Currently the community which is informed on this issue is rather small.  It
is unclear whether that population of 250 million would support the initiative
if they were fully informed.  Assuming the people which responded to the
Commerce Department solicitation is representative of the public at large,
it is clear that this is not a popular initiative outside of government/
law enforcement/national security circles.

>I have been one of the reviewers of the standard.  We have completed our
>review of the encryption algorithm, SKIPJACK, and concluded it was very
>strong.  While we have not completed our review of the key escrow system, from
>what I have seen so far, I anticipate that it will provide an extremely high
>level of security for the escrowed keys.

I'm sure that the committee which reviewed the algorithm made as accurate
an assessment of the algorithm they could in the limited time they were given.
What the NSA refuses to answer on this point is whether it, or the rest of the
national security community will use the escrow system.  If the [national
security] community does not sign up [for the key escrow system], then the
escrow system will be effectively compromised.

>...I am not aware of any recent evidence
>that the NSA is engaging in illegal intercepts of Americans...

From what I understand, the Act was passed in response to the incident in the
1970s.  Just because one doesn't have evidence doesn't mean that abuses don't
exist, and one can't make basic policy decisions based upon that.  When
considering important policy like this, one has to actively consider the risks
of abuse.

>...

From what current reports show, NSA pushed the proposal through NIST, and it
was NSA, not NIST, which was the true author and sponsor of the initiative.
They were operating on a "gray area" where because they were the only source
for the standard considered, they effectively set the standard without
explicitly violating the law.

>...  I can tell you that it
>is a fact that new communications technologies, including encryption, have
>hampered criminal investigations.  I personally commend law enforcement for
>trying to get out in front of this problem.

Dr. Denning, would you, as a service to RISKS readers, disclose your evidence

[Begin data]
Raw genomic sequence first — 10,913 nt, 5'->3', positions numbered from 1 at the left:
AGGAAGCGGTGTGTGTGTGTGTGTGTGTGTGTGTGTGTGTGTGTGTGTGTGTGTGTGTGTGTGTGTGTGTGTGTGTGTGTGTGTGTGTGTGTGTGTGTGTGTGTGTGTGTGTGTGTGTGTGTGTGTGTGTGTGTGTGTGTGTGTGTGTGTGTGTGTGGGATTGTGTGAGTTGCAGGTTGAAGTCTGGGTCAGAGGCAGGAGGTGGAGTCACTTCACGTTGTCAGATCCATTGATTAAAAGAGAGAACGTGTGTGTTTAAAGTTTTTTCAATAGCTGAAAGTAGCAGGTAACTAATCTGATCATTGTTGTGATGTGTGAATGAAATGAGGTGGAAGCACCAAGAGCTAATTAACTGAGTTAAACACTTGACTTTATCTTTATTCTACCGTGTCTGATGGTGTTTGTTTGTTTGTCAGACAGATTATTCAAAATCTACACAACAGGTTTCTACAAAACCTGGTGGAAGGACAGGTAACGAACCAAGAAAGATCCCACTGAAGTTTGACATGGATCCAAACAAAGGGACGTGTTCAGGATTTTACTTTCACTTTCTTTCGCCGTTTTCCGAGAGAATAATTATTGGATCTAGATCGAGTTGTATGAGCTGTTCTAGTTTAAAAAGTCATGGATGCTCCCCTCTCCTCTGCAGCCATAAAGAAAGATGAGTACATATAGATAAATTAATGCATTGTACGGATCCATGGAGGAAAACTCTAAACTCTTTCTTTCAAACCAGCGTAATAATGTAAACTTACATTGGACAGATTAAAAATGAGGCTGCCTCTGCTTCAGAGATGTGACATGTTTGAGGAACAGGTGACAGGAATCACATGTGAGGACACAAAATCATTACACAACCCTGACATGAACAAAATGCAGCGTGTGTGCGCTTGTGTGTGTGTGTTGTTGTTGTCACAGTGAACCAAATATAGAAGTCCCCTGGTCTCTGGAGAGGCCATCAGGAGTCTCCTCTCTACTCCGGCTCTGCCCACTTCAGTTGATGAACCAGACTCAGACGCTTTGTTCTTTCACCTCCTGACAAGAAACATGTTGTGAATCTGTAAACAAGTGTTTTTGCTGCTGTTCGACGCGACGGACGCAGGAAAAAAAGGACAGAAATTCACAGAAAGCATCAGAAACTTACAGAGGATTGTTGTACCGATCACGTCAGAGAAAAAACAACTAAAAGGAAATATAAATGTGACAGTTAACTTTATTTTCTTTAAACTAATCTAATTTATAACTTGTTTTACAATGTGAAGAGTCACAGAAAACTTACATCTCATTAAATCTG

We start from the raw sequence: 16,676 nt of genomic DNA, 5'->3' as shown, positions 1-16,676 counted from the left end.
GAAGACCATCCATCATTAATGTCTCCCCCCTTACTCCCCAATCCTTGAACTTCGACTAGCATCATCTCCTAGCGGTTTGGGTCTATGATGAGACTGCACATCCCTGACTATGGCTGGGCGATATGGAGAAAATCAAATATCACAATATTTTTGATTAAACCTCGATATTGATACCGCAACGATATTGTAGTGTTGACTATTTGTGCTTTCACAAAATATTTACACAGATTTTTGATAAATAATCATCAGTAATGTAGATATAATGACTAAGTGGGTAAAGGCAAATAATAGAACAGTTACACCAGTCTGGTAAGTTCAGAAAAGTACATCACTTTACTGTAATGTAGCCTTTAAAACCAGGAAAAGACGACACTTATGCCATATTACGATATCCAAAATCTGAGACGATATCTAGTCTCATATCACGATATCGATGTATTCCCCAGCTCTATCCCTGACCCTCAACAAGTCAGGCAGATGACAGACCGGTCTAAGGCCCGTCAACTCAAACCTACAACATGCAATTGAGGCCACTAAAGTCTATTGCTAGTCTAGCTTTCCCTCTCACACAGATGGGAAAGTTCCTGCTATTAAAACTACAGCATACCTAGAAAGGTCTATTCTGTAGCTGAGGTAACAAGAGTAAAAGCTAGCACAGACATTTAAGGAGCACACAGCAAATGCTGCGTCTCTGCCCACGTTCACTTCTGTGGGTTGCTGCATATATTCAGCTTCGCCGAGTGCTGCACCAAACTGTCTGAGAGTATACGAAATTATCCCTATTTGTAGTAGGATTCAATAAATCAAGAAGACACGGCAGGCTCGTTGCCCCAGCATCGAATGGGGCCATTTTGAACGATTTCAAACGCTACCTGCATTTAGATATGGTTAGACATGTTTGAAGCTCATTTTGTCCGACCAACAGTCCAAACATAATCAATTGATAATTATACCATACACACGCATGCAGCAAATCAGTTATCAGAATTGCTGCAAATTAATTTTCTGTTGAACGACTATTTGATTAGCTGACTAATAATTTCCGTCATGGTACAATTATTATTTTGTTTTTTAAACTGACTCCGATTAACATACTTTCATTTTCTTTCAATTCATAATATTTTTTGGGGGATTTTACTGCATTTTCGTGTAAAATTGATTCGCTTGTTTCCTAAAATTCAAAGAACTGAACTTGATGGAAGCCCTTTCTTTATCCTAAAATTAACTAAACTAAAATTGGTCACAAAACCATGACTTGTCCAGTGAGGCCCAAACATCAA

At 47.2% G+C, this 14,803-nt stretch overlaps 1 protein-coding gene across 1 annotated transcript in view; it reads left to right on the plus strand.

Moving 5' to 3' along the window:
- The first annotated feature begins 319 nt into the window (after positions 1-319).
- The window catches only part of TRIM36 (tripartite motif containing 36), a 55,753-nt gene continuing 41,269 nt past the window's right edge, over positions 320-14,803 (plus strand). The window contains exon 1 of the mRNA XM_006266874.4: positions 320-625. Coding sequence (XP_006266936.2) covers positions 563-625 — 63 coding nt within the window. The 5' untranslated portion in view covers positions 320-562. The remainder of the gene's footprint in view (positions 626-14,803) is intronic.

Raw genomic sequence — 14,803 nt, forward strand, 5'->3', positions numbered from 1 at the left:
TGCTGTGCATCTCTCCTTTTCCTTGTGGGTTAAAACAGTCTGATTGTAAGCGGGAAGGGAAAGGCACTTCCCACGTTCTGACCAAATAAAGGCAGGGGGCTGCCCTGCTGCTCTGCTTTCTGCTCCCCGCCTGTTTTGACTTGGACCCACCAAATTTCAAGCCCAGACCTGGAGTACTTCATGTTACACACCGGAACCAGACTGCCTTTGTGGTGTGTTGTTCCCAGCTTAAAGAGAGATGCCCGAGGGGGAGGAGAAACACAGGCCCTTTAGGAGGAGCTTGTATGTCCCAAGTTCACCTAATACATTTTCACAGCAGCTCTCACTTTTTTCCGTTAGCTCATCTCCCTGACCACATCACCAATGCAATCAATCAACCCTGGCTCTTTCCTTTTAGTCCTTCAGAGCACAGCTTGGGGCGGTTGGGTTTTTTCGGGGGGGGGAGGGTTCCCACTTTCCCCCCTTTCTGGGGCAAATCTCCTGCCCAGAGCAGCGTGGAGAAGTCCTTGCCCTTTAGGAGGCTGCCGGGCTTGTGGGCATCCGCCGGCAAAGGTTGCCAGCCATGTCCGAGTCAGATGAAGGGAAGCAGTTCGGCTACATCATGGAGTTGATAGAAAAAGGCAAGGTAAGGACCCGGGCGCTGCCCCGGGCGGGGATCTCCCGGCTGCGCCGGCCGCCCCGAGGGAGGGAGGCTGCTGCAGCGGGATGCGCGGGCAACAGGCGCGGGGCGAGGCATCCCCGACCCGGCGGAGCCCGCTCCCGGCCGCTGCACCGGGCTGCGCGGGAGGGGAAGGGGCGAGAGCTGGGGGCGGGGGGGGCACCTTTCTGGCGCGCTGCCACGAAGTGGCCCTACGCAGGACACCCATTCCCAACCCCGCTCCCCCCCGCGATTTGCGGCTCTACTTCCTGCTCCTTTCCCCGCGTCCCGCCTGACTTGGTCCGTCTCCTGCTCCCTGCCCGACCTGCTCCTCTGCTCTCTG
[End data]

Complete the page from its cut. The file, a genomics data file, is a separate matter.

of how encryption has hampered criminal investigations?  And how often?  And
what kind of investigations were hampered?

>...  In the absence of understanding the national security issues, I
>believe we need to exercise some caution in believing that we can understand
>the full implications of encryption on society.

I disagree and Dr. Denning contradicts herself.  If the decision is made at
those levels, the public will not be informed.  This policy is too important
to relegate to a back room.

George T. Talbot


Clipper standard came close to being not only for phones

"Lance J. Hoffman" <hoffman@seas.gwu.edu>
Thu, 10 Feb 1994 08:28:46 -0500 (EST)
Dorothy Denning wrote in RISKS Forum:

> The [Clipper] standard (FIPS 185) is not a standard for the Internet or any
> other high speed computer network.  It is for the telephone system.  Quoting
> from FIPS 185: "Data for purposes of this standard includes voice, facsimile

It apparently came close to covering everything.  I have heard from several
people at NIST describing the general unhappiness there about the EES.  One
wrote to me:

> Three weeks ago, Ray Kammer {the deputy director} and Mike Rubin {the
> general counsel} here told people to rewrite the FIPS 185 {the EES}, which
> was in draft form, so that the standard applied to all electronic
> communications, including those not covered under the then current language.
> They refused, even walked out of the meeting, saying that it just could not
> be done.  Ray Kammer backed down, and the FIPS went out w/o the
> all-inclusive language.

{remarks in curly brackets added by L Hoffman for explanation}

In any case, that point may be somewhat moot because Capstone applies to data!


Re: Denning's thoughts on the Clipper Chip

Fredrick B. Cohen <fc@Jupiter.SAIC.Com>
Thu, 10 Feb 94 06:11:05 PST
>The standard (FIPS 185) is not a standard for the Internet or any other high
>speed computer network. ...

The language sounds to me like it covers ISDN which is rapidly becoming the
standard for non-local networking, all switched circuits, which will soon
include most cable systems, and standard commercial modems carry the vast
majority of all current computer communications.  What do you think the
superhighway is going to be made of?  We have AT+T trying for the twisted pair
as the standard, and the cable companies going for a cable version, and some
chasing optical, but it is all circuit switched at one point or another.

> ...  The standard will make it much
>harder for anyone to conduct illegal taps, including the government.

For someone who lived through Watergate and Irangate and all the other
gates, I am amazed that you can still take this position.  It only means
that the class of people who will be able to get the information will be
restricted to the richer and more powerful.  Anyone familiar with the
telephone system today knows that to tap a line requires only that the FBI
tell the telephone company the phone number.  The rest happens in a matter
of seconds.  With clipper, it will be the same way.

> ...  Keys are escrowed so that if someone uses this technology, they cannot
> use it against national interests.

How much do these escrow agents get paid, and how well are their families
protected?  How many guards watch them continuously? Who are we kidding?
US Nuclear codes were leaked to the Soviets at the height of the cold war.
Do you really think that we will protect these escrow agents any better?

>As near as I know, neither CPSR nor any other group has conducted any
>systematic poll ...

I know for a fact that most of the major telecommunications providers are
worried that Clipper will be made the standard.  The reason is that they need
better protection and they have to be able to do more things more flexibly